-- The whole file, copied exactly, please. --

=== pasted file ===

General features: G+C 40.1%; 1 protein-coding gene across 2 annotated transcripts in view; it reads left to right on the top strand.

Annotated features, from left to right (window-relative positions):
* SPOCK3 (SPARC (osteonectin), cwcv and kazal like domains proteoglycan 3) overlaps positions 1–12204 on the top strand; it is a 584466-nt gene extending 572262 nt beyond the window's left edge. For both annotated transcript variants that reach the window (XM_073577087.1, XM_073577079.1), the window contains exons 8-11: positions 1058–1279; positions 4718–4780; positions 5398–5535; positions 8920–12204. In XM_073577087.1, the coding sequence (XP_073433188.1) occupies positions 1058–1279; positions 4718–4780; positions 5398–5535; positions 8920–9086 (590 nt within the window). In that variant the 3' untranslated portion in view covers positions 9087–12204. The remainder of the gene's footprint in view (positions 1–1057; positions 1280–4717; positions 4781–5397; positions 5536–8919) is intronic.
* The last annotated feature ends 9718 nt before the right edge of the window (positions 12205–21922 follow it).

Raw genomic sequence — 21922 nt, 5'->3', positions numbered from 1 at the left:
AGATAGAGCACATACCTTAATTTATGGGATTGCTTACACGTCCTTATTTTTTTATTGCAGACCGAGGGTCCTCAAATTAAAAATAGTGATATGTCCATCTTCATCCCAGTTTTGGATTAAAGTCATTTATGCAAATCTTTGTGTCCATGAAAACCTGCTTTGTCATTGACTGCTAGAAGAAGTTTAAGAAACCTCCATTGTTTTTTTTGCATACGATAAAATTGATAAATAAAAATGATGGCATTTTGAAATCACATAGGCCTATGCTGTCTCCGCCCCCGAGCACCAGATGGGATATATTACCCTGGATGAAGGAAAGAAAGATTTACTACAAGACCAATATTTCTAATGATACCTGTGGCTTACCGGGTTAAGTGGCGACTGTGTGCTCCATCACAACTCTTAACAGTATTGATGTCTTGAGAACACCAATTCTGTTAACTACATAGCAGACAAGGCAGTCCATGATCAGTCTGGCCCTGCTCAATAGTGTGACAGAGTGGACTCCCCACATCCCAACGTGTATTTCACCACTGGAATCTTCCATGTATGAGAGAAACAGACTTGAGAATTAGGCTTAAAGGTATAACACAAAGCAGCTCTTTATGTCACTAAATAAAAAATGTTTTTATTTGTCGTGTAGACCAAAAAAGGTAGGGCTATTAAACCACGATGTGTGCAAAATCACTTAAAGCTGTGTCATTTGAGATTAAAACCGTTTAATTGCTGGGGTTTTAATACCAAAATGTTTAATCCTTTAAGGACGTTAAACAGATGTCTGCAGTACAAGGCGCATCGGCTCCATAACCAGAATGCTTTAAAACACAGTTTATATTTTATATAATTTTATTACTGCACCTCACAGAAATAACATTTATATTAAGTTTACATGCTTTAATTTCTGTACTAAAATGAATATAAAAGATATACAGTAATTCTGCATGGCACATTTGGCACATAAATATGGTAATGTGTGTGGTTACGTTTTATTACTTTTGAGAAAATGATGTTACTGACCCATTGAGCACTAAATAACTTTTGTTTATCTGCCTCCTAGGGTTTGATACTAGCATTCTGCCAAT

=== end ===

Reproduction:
General features: G+C 40.1%; 1 protein-coding gene across 2 annotated transcripts in view; it reads left to right on the top strand.

Annotated features, from left to right (window-relative positions):
* SPOCK3 (SPARC (osteonectin), cwcv and kazal like domains proteoglycan 3) overlaps positions 1–12204 on the top strand; it is a 584466-nt gene extending 572262 nt beyond the window's left edge. For both annotated transcript variants that reach the window (XM_073577087.1, XM_073577079.1), the window contains exons 8-11: positions 1058–1279; positions 4718–4780; positions 5398–5535; positions 8920–12204. In XM_073577087.1, the coding sequence (XP_073433188.1) occupies positions 1058–1279; positions 4718–4780; positions 5398–5535; positions 8920–9086 (590 nt within the window). In that variant the 3' untranslated portion in view covers positions 9087–12204. The remainder of the gene's footprint in view (positions 1–1057; positions 1280–4717; positions 4781–5397; positions 5536–8919) is intronic.
* The last annotated feature ends 9718 nt before the right edge of the window (positions 12205–21922 follow it).

Raw genomic sequence — 21922 nt, 5'->3', positions numbered from 1 at the left:
AGATAGAGCACATACCTTAATTTATGGGATTGCTTACACGTCCTTATTTTTTTATTGCAGACCGAGGGTCCTCAAATTAAAAATAGTGATATGTCCATCTTCATCCCAGTTTTGGATTAAAGTCATTTATGCAAATCTTTGTGTCCATGAAAACCTGCTTTGTCATTGACTGCTAGAAGAAGTTTAAGAAACCTCCATTGTTTTTTTTGCATACGATAAAATTGATAAATAAAAATGATGGCATTTTGAAATCACATAGGCCTATGCTGTCTCCGCCCCCGAGCACCAGATGGGATATATTACCCTGGATGAAGGAAAGAAAGATTTACTACAAGACCAATATTTCTAATGATACCTGTGGCTTACCGGGTTAAGTGGCGACTGTGTGCTCCATCACAACTCTTAACAGTATTGATGTCTTGAGAACACCAATTCTGTTAACTACATAGCAGACAAGGCAGTCCATGATCAGTCTGGCCCTGCTCAATAGTGTGACAGAGTGGACTCCCCACATCCCAACGTGTATTTCACCACTGGAATCTTCCATGTATGAGAGAAACAGACTTGAGAATTAGGCTTAAAGGTATAACACAAAGCAGCTCTTTATGTCACTAAATAAAAAATGTTTTTATTTGTCGTGTAGACCAAAAAAGGTAGGGCTATTAAACCACGATGTGTGCAAAATCACTTAAAGCTGTGTCATTTGAGATTAAAACCGTTTAATTGCTGGGGTTTTAATACCAAAATGTTTAATCCTTTAAGGACGTTAAACAGATGTCTGCAGTACAAGGCGCATCGGCTCCATAACCAGAATGCTTTAAAACACAGTTTATATTTTATATAATTTTATTACTGCACCTCACAGAAATAACATTTATATTAAGTTTACATGCTTTAATTTCTGTACTAAAATGAATATAAAAGATATACAGTAATTCTGCATGGCACATTTGGCACATAAATATGGTAATGTGTGTGGTTACGTTTTATTACTTTTGAGAAAATGATGTTACTGACCCATTGAGCACTAAATAACTTTTGTTTATCTGCCTCCTAGGGTTTGATACTAGCATTCTGCCAAT